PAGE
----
Monday, December 02, 2019

My Dad - Roger Gagnon

This was originally posted on May 11, 2011.

My dad passed away on the 11th month on the 22nd day at the young age of 66.

I'm still in shock as I post this in loving memory of a truly wonderful man.

Today is my dad's birthday - (well it is in Canada) I'm a day ahead in New Zealand. He was born on May 11th. I thought I'd celebrate his birthday by writing some of the things I love so much about him.

My dad and I have a unique father-daughter relationship. He wasn't around much when I was growing up but I adored him nonetheless. My dad was a kind, happy, quiet guy who was a bit of a drifter. He used to just "turn up" at our house unexpectedly once or twice a year.

When I would come home from school and see his truck parked in the driveway, my heart would race. It was the best feeling on earth - even better than Christmas! I'd barrel through the door and there he'd be, sitting in the kitchen having a coffee with my Mom with a great big smile on his face, "surprise honey!" Those are my favorite words. I'd perch myself on his lap and that's where I'd stay hugging him until he was off again... even when I got too big to sit on his lap, I did it anyway. I can remember it like it was yesterday.

I didn't know what it was like to have a dad who stayed longer than a few hours a couple of times a year so it was no big deal to me. I absolutely loved that man. He was my hero. I was so proud to show him off.  I'd invite all of my friends over just so I could prove that I had the coolest dad on earth - and they all agreed.

In summertime, he would buy a big box of popcicles for me to share with my friends.  He'd take us to the beach in the back of his pick up truck (when you did that sort of stuff and it wasn't illegal).  He taught me to drive that truck when I was 15 on a country road.  When I was little, he let me sit on his lap and steer. He was so much fun.

I loved the fact that my dad had a great big heart. He never said a bad thing about anyone.  He was a hard worker.  He was always helping others, building decks, fixing their roof, fixing horse floats... he was called Roger the 'Tin Man' because he was a craftsman with aluminium siding.  He often worked for his friends for a case of beer. 

Everyone loved him. Anyone who knows my dad would describe him as "a really great guy". You just can't fault him for anything.

He loved my mother, even though they couldn't be together, he always made that clear to me. I knew that he adored me beyond words. He was and is incredibly proud of his only daughter.

My mom and dad met in the early 70's. They met while my mom was racing Austin Minis. My dad described my mom as "extraordinary", there just wasn't another woman on this planet like my mother. She was beautiful but didn't know it, she could fix a car better than most men and she would do anything for anyone and she loved her kids. My dad admired her for her strength and her heart. He was 8 years her junior, only 19 when they met and he was prepared to take on her 4 kids. It wasn't easy, I give my dad a lot of credit for trying.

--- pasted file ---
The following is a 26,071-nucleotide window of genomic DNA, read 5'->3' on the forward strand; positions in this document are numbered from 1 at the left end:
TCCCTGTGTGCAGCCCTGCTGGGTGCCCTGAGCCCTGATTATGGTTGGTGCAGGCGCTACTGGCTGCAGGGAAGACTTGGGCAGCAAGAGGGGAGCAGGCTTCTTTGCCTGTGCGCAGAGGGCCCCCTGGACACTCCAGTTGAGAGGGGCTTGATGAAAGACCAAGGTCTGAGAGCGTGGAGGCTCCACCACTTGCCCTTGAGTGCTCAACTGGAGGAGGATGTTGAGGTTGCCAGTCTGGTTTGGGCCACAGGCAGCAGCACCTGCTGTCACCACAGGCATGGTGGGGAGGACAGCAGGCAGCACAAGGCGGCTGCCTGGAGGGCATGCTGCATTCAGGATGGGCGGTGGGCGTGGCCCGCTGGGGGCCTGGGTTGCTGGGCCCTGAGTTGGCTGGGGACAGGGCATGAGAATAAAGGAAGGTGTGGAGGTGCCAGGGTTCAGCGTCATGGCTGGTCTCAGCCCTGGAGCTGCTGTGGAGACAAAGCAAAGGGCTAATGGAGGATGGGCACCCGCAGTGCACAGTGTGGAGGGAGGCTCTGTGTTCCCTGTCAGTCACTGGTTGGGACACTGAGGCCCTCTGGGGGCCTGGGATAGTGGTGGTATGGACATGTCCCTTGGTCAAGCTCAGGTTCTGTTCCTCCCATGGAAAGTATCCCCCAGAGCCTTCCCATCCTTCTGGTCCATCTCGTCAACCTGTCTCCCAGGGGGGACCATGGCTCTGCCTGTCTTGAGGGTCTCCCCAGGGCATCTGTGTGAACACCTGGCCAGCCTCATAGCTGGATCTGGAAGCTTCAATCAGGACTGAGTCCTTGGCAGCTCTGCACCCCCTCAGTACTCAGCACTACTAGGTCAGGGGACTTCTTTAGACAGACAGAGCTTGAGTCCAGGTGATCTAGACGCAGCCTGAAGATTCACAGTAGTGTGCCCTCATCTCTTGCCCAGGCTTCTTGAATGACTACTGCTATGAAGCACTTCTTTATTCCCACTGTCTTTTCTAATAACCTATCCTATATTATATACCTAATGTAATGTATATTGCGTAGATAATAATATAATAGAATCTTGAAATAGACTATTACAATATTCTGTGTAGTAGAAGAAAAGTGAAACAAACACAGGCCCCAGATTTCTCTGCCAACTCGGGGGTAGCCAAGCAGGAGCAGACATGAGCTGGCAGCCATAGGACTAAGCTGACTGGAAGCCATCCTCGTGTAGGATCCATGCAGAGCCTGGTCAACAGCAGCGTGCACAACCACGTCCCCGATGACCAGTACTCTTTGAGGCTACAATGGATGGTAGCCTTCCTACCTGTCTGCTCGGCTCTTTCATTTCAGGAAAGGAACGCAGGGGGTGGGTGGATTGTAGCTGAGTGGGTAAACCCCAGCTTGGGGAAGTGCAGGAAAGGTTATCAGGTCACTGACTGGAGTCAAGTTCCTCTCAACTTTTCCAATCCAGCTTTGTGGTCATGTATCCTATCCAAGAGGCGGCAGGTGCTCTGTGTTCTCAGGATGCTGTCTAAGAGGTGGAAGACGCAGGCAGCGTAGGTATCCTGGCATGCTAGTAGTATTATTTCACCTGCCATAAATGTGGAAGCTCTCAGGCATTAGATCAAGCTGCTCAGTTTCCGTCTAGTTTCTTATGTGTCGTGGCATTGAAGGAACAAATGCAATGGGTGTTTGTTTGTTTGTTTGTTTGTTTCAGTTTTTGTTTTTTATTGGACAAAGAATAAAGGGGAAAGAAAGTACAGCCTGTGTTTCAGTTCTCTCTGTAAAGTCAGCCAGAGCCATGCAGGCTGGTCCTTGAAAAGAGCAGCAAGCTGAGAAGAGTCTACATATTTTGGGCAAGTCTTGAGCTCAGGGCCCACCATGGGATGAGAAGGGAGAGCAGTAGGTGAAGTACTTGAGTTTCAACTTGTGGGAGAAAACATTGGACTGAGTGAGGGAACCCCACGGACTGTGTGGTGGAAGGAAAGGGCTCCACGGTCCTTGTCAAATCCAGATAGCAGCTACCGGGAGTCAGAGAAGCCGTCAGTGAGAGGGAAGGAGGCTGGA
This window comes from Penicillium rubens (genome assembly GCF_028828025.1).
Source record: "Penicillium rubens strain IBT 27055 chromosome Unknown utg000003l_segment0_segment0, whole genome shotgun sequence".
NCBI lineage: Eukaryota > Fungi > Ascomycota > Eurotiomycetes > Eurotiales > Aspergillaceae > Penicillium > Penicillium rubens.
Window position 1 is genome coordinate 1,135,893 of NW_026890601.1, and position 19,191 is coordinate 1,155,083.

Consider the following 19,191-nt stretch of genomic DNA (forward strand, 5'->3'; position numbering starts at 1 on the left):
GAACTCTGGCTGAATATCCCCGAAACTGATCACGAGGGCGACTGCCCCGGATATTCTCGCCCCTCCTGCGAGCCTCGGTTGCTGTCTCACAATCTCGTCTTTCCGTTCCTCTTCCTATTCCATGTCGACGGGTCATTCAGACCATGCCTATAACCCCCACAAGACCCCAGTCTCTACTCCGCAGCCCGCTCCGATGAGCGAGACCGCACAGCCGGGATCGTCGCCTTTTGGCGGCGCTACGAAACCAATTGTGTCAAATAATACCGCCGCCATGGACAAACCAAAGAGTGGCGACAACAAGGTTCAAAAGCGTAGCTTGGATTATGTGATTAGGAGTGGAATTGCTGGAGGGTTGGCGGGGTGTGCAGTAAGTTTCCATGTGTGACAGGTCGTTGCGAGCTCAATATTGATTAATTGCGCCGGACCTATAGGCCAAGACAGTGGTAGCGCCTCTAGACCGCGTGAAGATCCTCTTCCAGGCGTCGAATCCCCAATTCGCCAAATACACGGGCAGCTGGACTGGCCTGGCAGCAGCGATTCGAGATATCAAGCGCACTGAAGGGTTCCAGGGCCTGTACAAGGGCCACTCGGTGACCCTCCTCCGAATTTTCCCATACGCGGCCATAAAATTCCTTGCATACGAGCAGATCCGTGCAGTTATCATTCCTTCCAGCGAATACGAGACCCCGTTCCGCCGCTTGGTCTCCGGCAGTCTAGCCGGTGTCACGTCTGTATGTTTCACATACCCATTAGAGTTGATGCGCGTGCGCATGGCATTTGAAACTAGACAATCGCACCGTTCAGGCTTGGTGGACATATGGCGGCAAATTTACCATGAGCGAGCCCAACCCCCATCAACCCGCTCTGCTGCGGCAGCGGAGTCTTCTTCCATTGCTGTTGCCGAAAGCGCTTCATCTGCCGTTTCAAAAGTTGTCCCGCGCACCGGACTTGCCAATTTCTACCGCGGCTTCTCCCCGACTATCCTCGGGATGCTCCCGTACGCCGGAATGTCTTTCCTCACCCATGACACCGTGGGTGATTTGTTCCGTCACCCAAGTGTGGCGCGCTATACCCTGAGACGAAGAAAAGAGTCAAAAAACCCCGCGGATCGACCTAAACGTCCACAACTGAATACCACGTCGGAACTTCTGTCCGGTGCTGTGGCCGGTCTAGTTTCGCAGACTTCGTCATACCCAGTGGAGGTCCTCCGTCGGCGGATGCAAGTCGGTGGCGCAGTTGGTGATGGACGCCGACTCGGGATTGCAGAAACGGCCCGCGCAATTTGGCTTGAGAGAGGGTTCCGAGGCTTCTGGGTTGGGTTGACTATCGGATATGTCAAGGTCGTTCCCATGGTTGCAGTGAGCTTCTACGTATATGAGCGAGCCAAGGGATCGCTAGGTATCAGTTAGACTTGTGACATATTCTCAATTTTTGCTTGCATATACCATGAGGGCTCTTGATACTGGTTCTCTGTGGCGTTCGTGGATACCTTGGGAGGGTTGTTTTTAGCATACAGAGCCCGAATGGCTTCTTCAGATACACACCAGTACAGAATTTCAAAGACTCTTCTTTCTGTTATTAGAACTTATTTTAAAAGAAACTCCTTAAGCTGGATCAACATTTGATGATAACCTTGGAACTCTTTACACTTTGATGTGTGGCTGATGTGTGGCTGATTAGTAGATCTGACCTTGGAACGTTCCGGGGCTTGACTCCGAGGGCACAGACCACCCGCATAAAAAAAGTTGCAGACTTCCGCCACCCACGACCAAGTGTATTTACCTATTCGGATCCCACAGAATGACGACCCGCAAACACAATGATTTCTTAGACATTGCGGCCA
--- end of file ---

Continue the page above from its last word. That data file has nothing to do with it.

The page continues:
My parents both tell me that I was conceived from pure love. I like that. I was a love child. It's very fitting. My dad chose my name as I was his first child (and only daughter). I looked a lot like him and as the years go on, I am more and more like him too. It proves the theory of nature vs. nurture. I am my father's daughter.  

My mom and dad split up when I was 3 and he came and went in and out of my life ever since. But despite the fact that I rarely saw him, you couldn't fault him for being who he was. He wasn't a bad man or an absentee father (though he never did pay child support, he didn't believe in it) and it upset my mother.  In fact, when I was older, my dad told me that the reason he stayed away was because he genuinely believed I was better off without seeing him much.  Confrontation made my dad really uncomfortable and my mother was a confrontational, acusatory person when she was hurting.  That's why they just couldn't make it work.  Love wasn't enough.

Having a dad like mine was kinda like living with a time traveller - just like the movie. He would just turn up and then he'd be off again. I learned to love not knowing when I'd see him next. Every time I saw him though, he was so full of love. How could I get upset with that?  I understood him. This was who he was, love it or leave it.  I didn't always love it but I accepted it.

I still only see my dad once every year or two (now that I'm the drifter). Our relationship is strong but to most people probably very odd because we don't ring up to talk to each other. I wish I could say I call him once a month - but I don't. He rarely calls me - rarely has.  When we did spend time together,  we would sit listening to his old vinyls, crying as the words spoke the things our hearts needed to say.  He's not one to send birthday cards or Christmas presents. We have one of those telepathic relationships - I love him and he loves me.

Our bond is unconditional and pretty rare.  It's simple, it's a beautiful thing.

Sometimes he would just call me out of the blue saying, "Hi Honey, I was just thinking of you and I didn't want a perfectly good thought to go to waste."

I'm thinking of you Dad. I think about you and send love out to you every single day. I know you feel it because I feel you doing the very same thing. 

We're two peas in a pod. Happy Birthday Dad! I adore you and I always will.

*** 2019 - In recent years my dad and I started talking more frequently and he even learned the basic art of texting (his spelling was atrocious which is why he hated writing). This was the last text conversation we had...